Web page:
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capecorps

Cape Corps

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capecorps

Greetings to all. This is my first post. I wonder if you can assist me.

I have recently retired. Casting about me for something to do the other day, I happened upon an old book written by my grandfather's brother, Abe Desmore. The title of the book is "With the Cape Corps thro' Central Africa". Uncle Abe wrote this book shortly after his return from the Great War. It is a record of his experience with the Cape Corps in central Africa.

Perfect, I thought: I’ll write a history of the Cape Corps; easier said than done.

From what I’ve been able to glean from the internet, the Cape Corps was a regiment of Cape Coloreds originally formed in 1781. They fought the British Empire twice and having acquitted themselves well, were duly constituted as an imperial regiment. In this capacity, they fought seven Frontier wars, policed the Cape Colony and were recruited by Cecil Rhodes for service in Rhodesia. They mutinied on occasion, the ringleaders promptly executed or banished to the penal colony of Australia. Several relatives of mine served with the Cape Corps in both WW1 and WW2.

I have lived in Canada for the past forty five years. There is not much in the way of research material for my new project here. I am an amateur at this and I was hoping you could share any information you have as to the Cape Corps in Sub Saharan Africa during WW1 in particular or the history of the Cape Corps in general. Alternatively, it would be appreciated if you could point me in the right direction.

Thanking You

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capecorps

Thanks Ray,

I look foreward to reading Gifford's book on the 1st Battalion. Appears to be a weighty tome. Those photographs are amazing.

I misquoted the title of my great uncle's book. He was with the 2nd Battalion. The title is actually: "With the 2nd Cape Corps thro' Central Africa" published by Citadel Press, Cape Town in 1920. He was an enlisted man who later rose to sergeant. His book therfore does not have the breadth and scope of Gifford's.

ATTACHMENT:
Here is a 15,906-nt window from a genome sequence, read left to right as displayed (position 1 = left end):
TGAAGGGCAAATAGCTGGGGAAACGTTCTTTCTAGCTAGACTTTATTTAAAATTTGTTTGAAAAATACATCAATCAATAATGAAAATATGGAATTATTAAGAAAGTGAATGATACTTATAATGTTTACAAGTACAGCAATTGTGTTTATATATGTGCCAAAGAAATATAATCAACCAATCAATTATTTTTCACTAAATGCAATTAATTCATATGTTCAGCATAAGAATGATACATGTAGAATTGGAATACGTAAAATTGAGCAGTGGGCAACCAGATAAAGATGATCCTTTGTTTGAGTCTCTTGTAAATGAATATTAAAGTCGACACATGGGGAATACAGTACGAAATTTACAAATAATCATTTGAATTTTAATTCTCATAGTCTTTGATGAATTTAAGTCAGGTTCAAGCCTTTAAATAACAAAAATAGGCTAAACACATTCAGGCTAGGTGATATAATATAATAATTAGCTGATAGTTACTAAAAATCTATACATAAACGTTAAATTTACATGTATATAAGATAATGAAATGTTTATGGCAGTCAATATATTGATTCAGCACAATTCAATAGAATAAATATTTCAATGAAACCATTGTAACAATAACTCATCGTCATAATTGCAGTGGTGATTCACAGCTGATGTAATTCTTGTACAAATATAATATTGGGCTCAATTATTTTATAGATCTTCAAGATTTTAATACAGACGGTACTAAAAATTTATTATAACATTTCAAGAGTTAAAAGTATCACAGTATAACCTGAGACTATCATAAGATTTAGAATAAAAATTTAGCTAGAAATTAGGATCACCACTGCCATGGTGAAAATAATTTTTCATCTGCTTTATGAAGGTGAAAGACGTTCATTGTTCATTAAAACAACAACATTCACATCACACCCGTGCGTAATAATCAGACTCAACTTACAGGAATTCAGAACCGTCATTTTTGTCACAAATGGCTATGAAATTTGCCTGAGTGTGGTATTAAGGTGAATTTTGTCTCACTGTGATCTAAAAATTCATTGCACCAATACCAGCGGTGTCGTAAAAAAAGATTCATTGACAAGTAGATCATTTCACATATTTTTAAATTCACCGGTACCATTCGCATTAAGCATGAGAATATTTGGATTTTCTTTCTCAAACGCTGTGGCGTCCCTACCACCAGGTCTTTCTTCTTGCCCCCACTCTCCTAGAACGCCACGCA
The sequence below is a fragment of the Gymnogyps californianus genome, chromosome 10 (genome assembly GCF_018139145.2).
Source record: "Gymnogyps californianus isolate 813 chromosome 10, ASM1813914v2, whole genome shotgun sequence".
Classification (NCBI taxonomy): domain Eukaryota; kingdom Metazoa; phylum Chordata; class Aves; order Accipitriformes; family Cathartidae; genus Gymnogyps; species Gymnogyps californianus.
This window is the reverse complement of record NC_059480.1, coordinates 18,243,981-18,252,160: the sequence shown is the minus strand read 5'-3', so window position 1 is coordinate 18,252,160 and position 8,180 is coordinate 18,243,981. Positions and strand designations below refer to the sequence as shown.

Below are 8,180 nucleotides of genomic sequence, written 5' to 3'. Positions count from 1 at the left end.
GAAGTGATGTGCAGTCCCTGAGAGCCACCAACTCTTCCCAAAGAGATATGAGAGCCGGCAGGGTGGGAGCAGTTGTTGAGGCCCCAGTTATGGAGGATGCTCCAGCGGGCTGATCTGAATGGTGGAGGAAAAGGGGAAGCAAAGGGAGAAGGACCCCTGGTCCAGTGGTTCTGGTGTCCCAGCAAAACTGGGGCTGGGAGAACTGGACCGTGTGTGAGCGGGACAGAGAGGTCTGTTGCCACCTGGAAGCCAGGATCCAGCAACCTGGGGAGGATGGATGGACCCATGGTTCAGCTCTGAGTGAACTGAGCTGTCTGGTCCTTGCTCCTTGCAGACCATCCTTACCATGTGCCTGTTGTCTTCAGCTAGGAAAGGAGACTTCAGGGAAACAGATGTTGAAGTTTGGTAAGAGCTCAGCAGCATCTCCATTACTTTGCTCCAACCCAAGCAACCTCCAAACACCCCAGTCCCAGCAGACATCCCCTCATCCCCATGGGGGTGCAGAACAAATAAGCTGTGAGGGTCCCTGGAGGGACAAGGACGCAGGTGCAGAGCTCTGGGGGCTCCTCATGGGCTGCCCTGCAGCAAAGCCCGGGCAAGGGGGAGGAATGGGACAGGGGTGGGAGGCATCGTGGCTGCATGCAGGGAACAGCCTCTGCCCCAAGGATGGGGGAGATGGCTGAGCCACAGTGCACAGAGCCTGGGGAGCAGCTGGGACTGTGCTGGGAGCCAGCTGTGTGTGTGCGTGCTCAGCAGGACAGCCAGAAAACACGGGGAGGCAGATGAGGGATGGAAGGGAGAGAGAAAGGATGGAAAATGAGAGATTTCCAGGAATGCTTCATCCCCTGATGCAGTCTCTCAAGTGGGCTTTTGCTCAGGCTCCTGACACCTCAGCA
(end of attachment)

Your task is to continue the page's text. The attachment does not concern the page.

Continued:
Happy Days,

Derek

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Guest rsglotzer

Derek;

I found this site by accident and am happy to have done so. I have written about A.B. Desmore in relation to his educational career. As you no

doubt know he was selected to pursue an advanced degree at Teachers College, Columbia University in the 1930s. Of the many people sponsored by

the Carnegie Corp he is by far one of the most interesting. His intellectual abilities were highly regarded at Columbia but the Union Government was cautious about allowing Africans, coloureds, and Indians, to pursue doctoral degrees. He was not allowed and had to settle for an M.A. although the faculty recommended him for advanced work. Later I understand he spent time in England. I have been desirous of learning and writing more about him for a long time. Are there family members in the Cape that recall him or hold letters documents. I tentatively plan to be in the Cape in July 2016. I teach Social Work at the University of Akron, Akron, Ohio. If you google my name with Carnegie Corporation or South Africa you wil be able to access some of I have written. My name is Richard Glotzer and my e-mail is glotzer@uakron.edu If this is of interest please do contact me. I would be happy to share any materials I come across.

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ShirlD

This is very interesting and welcome to the forum, I think you will find many hours of research and learning here, maybe even years.
My husband's uncle, Christopher Martin Durrant was with the Rhodesian Native Regiment. He was carrying out a training exercise with soldiers of the 2 Cape Corps on the 25 July 1918, when the Stokes Mortar gun malfunctioned and killed him and several of the Cape Corps soldiers. He was initially buried at Mcubi, later to be re-interred in a Commonwealth War Grave Cemetery, Lumbo British Cemetery.
It has been through the information and help on this Forum that we have traced his war records, and filled in the story of his life. He had been listed as with the 2nd Cape Corps, until it was realised he had enlisted in South Africa with BSAP, and the record with CWGC was amended. I mention this to give you one individual's experience of the knowledge and help given so freely. The sub Saharan specialists here are awesome!
Happy research
Cheers
Shirley

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